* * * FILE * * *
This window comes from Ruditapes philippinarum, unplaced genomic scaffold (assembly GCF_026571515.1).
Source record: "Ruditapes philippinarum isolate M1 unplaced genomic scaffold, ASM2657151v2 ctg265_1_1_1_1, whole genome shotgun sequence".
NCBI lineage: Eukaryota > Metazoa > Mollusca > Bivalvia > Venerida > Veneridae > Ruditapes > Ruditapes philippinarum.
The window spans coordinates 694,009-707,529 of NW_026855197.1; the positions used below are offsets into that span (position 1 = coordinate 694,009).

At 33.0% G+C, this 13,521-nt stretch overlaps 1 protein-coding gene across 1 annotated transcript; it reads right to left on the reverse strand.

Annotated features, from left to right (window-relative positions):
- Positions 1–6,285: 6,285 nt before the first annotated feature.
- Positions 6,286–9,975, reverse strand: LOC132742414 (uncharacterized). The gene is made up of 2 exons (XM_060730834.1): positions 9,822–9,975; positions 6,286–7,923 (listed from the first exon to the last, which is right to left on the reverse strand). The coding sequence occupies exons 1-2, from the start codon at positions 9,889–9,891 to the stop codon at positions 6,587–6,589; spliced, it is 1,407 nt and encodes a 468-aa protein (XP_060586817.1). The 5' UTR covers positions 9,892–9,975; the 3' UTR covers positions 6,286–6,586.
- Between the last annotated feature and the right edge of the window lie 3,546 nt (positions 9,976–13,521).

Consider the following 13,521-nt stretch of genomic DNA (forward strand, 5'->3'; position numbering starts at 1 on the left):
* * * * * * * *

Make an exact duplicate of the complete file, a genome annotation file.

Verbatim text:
This window comes from Ruditapes philippinarum, unplaced genomic scaffold (assembly GCF_026571515.1).
Source record: "Ruditapes philippinarum isolate M1 unplaced genomic scaffold, ASM2657151v2 ctg265_1_1_1_1, whole genome shotgun sequence".
NCBI lineage: Eukaryota > Metazoa > Mollusca > Bivalvia > Venerida > Veneridae > Ruditapes > Ruditapes philippinarum.
The window spans coordinates 694,009-707,529 of NW_026855197.1; the positions used below are offsets into that span (position 1 = coordinate 694,009).

At 33.0% G+C, this 13,521-nt stretch overlaps 1 protein-coding gene across 1 annotated transcript; it reads right to left on the reverse strand.

Annotated features, from left to right (window-relative positions):
- Positions 1–6,285: 6,285 nt before the first annotated feature.
- Positions 6,286–9,975, reverse strand: LOC132742414 (uncharacterized). The gene is made up of 2 exons (XM_060730834.1): positions 9,822–9,975; positions 6,286–7,923 (listed from the first exon to the last, which is right to left on the reverse strand). The coding sequence occupies exons 1-2, from the start codon at positions 9,889–9,891 to the stop codon at positions 6,587–6,589; spliced, it is 1,407 nt and encodes a 468-aa protein (XP_060586817.1). The 5' UTR covers positions 9,892–9,975; the 3' UTR covers positions 6,286–6,586.
- Between the last annotated feature and the right edge of the window lie 3,546 nt (positions 9,976–13,521).

Consider the following 13,521-nt stretch of genomic DNA (forward strand, 5'->3'; position numbering starts at 1 on the left):